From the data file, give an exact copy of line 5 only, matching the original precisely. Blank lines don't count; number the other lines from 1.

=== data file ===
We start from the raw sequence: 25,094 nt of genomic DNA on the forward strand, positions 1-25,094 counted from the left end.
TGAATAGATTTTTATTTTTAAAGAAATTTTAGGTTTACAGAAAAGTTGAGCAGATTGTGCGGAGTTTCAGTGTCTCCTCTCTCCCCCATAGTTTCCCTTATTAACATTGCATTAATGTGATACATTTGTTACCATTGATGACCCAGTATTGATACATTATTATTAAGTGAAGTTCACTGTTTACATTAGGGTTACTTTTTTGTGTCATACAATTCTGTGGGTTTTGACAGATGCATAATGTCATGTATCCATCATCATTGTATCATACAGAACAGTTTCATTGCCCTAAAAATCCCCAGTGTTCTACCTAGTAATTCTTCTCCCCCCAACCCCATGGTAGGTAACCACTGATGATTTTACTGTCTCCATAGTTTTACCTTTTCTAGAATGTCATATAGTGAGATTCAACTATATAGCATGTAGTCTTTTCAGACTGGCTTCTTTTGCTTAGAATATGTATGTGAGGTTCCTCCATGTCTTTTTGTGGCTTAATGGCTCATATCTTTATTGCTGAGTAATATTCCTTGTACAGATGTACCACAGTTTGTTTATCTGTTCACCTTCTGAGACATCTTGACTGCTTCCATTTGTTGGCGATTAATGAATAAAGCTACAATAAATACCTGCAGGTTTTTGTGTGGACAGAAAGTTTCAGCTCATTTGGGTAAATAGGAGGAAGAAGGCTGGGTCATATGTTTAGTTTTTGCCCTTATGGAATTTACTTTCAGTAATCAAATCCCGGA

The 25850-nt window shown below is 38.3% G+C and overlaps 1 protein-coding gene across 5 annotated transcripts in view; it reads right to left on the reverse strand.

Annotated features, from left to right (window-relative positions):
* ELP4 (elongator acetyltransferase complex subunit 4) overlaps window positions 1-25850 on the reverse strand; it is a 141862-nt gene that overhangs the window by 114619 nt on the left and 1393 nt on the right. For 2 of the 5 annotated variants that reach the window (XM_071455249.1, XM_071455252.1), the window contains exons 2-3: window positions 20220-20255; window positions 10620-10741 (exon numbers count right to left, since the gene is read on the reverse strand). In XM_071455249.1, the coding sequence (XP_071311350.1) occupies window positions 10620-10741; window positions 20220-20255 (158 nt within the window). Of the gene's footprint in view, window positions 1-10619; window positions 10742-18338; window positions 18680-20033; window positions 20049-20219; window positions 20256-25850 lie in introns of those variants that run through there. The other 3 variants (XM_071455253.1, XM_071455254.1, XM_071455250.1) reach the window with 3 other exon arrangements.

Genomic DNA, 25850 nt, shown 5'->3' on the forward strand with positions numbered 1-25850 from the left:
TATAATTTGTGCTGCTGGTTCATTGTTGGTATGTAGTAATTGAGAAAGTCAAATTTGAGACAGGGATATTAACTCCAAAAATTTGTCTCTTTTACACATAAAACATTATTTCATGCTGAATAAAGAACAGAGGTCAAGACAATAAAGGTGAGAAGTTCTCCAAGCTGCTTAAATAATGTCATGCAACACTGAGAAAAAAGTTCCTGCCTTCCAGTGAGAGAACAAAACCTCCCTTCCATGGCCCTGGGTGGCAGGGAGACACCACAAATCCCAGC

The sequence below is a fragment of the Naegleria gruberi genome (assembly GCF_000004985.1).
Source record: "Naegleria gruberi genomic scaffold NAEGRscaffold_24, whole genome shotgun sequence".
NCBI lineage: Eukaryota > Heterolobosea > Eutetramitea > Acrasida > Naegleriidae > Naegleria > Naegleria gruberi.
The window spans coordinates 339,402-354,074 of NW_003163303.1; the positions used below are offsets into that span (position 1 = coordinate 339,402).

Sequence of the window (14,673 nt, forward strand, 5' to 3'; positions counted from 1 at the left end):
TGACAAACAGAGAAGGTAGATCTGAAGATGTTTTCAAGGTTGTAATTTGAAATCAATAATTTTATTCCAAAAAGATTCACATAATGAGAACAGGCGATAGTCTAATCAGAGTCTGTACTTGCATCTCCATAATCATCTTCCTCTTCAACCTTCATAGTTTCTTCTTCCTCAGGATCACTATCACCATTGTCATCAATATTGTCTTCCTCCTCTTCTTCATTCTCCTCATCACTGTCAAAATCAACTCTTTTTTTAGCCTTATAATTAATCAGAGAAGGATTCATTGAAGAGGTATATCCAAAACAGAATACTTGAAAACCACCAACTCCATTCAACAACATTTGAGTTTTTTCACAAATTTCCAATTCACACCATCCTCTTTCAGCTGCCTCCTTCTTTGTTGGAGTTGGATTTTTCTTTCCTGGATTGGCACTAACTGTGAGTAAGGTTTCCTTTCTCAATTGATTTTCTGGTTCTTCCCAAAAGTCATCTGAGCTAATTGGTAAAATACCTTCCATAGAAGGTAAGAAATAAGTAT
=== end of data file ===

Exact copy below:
* ELP4 (elongator acetyltransferase complex subunit 4) overlaps window positions 1-25850 on the reverse strand; it is a 141862-nt gene that overhangs the window by 114619 nt on the left and 1393 nt on the right. For 2 of the 5 annotated variants that reach the window (XM_071455249.1, XM_071455252.1), the window contains exons 2-3: window positions 20220-20255; window positions 10620-10741 (exon numbers count right to left, since the gene is read on the reverse strand). In XM_071455249.1, the coding sequence (XP_071311350.1) occupies window positions 10620-10741; window positions 20220-20255 (158 nt within the window). Of the gene's footprint in view, window positions 1-10619; window positions 10742-18338; window positions 18680-20033; window positions 20049-20219; window positions 20256-25850 lie in introns of those variants that run through there. The other 3 variants (XM_071455253.1, XM_071455254.1, XM_071455250.1) reach the window with 3 other exon arrangements.